0.042 -0.085 26.2 dst_host_srv_count
    0 0 26.8 su_attempted
    0 0 27 dst_host_srv_rerror_rate
    0 0 31 srv_rerror_rate
    0 0 31.2 is_guest_login
    0 0 31.8 dst_host_same_srv_rate
    0 0 32.4 num_root
    0 0 32.8 rerror_rate
    0 0 34.6 dst_host_rerror_rate
    0 0 35.8 num_file_creations
    0 0 36.6 num_outbound_cmds
    0 0 37.8 num_shells
    0 0 38.8 num_access_files
    0 0 40 is_host_login
    Table 2.2.1: Ranks of features based on Information Gain algorithm
  3. Results
    3.1 RandSamp set:
    The result of applying Decision tree on this dataset create the following tree:
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    Figure 3.1.1: Tree of RandSamp sample classifier
    The performance measures of this classifier is differ for the two models as shown:
    Performance when tested on external dataset: accuracy: 98.50%
    Figure 3.1.2: Performance of RandSamp sample classifier tested on external test set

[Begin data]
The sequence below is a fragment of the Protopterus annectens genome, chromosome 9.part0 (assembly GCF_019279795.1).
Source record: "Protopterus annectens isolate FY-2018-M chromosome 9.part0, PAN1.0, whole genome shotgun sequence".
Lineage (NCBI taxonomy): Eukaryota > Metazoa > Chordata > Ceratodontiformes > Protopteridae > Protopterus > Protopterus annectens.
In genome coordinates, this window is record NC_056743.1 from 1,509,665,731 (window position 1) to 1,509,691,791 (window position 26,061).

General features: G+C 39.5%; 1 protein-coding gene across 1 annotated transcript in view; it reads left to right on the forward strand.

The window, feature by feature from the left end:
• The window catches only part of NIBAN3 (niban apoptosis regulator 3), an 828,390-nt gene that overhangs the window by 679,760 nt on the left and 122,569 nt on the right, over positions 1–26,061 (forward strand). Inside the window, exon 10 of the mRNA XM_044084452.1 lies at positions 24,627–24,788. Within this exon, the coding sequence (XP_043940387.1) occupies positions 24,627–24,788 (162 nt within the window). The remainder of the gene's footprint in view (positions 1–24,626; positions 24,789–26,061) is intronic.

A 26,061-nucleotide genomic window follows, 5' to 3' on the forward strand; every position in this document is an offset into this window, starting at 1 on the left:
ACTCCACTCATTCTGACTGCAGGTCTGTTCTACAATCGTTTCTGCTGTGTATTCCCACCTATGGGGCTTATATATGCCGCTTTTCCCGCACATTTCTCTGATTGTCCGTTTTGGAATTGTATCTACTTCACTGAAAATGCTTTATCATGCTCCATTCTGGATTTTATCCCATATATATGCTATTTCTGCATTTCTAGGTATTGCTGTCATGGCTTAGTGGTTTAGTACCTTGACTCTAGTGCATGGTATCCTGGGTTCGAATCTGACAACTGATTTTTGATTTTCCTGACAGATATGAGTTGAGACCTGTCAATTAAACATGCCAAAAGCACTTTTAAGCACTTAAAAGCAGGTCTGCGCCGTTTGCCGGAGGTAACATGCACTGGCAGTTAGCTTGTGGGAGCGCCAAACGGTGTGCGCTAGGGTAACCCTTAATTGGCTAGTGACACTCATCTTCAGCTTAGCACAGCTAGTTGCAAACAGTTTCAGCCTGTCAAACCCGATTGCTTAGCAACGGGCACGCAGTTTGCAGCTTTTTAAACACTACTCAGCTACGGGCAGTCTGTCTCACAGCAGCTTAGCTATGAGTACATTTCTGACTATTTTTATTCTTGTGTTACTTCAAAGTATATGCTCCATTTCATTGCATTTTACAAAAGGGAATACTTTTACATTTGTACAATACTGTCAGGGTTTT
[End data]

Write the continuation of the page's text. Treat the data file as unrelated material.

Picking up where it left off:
Performance when using 10 folds cross validation
    Figure 3.1.3: Performance of RandSamp sample classifier with 10 folds cross
    validation
    As can be seen in Figure 3.1.2 and Figure 3.1.3the results shows that the cross
    validation model was slightly better than the one that was tested on (n=200) test dataset
    with %0.15
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    Both classifiers misclassify the three observations of Probe attack due to the lack
    number of attacks in both sets. Since our sampling technique in this task use random
    sampling which represents the same distribution of the population dataset. Both
    (RandSamp and population dataset are lacking of Probe attacks compered to other
    attacks.
    Due to the number of observations and the sampling technique, from the five
    types of attacks, we only have 3 types in which one of those types is unrepresented
    sufficiently.
    Even though, the representation of R2L, U2R, and Probe attacks in the population
    data set is considered little compared to Normal, and DoS, we can produce better results
    when increasing the number of observations of those unrepresented attacks which will
    create a valid representation of all classes. We will try to tackle this problem, the lack of
    representation in the next two samples.
    3.2 UniformDist_1 sample set:
    The result of applying Decision tree on this dataset create the following tree:
    Figure 3.2.1: Tree of UniformDist1 sample classifier